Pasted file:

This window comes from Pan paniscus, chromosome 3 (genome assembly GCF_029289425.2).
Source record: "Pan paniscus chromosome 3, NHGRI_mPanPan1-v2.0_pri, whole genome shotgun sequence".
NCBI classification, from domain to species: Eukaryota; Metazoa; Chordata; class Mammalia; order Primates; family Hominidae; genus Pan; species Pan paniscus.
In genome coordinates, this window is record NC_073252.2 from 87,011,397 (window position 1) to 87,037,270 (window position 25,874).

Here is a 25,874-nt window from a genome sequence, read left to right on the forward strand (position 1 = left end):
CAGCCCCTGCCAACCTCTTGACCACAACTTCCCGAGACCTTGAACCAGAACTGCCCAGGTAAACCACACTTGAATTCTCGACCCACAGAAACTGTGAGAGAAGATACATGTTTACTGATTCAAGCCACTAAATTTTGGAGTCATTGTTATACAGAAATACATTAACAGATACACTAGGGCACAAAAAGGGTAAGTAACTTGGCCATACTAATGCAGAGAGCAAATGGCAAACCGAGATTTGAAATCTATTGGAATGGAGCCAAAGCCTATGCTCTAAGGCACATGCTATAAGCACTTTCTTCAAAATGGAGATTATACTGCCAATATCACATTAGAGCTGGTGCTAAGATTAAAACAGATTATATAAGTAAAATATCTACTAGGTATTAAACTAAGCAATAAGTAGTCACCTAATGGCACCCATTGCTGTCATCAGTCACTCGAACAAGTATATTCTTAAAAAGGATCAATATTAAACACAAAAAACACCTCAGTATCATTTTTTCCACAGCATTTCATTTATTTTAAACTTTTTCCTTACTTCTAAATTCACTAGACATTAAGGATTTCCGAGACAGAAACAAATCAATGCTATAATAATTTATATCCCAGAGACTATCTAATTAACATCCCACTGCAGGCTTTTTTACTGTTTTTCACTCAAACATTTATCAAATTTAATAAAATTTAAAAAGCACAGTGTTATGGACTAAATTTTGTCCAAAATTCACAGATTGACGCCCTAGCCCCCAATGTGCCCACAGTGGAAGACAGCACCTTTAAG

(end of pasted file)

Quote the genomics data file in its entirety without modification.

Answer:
This window comes from Pan paniscus, chromosome 3 (genome assembly GCF_029289425.2).
Source record: "Pan paniscus chromosome 3, NHGRI_mPanPan1-v2.0_pri, whole genome shotgun sequence".
NCBI classification, from domain to species: Eukaryota; Metazoa; Chordata; class Mammalia; order Primates; family Hominidae; genus Pan; species Pan paniscus.
In genome coordinates, this window is record NC_073252.2 from 87,011,397 (window position 1) to 87,037,270 (window position 25,874).

Here is a 25,874-nt window from a genome sequence, read left to right on the forward strand (position 1 = left end):
CAGCCCCTGCCAACCTCTTGACCACAACTTCCCGAGACCTTGAACCAGAACTGCCCAGGTAAACCACACTTGAATTCTCGACCCACAGAAACTGTGAGAGAAGATACATGTTTACTGATTCAAGCCACTAAATTTTGGAGTCATTGTTATACAGAAATACATTAACAGATACACTAGGGCACAAAAAGGGTAAGTAACTTGGCCATACTAATGCAGAGAGCAAATGGCAAACCGAGATTTGAAATCTATTGGAATGGAGCCAAAGCCTATGCTCTAAGGCACATGCTATAAGCACTTTCTTCAAAATGGAGATTATACTGCCAATATCACATTAGAGCTGGTGCTAAGATTAAAACAGATTATATAAGTAAAATATCTACTAGGTATTAAACTAAGCAATAAGTAGTCACCTAATGGCACCCATTGCTGTCATCAGTCACTCGAACAAGTATATTCTTAAAAAGGATCAATATTAAACACAAAAAACACCTCAGTATCATTTTTTCCACAGCATTTCATTTATTTTAAACTTTTTCCTTACTTCTAAATTCACTAGACATTAAGGATTTCCGAGACAGAAACAAATCAATGCTATAATAATTTATATCCCAGAGACTATCTAATTAACATCCCACTGCAGGCTTTTTTACTGTTTTTCACTCAAACATTTATCAAATTTAATAAAATTTAAAAAGCACAGTGTTATGGACTAAATTTTGTCCAAAATTCACAGATTGACGCCCTAGCCCCCAATGTGCCCACAGTGGAAGACAGCACCTTTAAG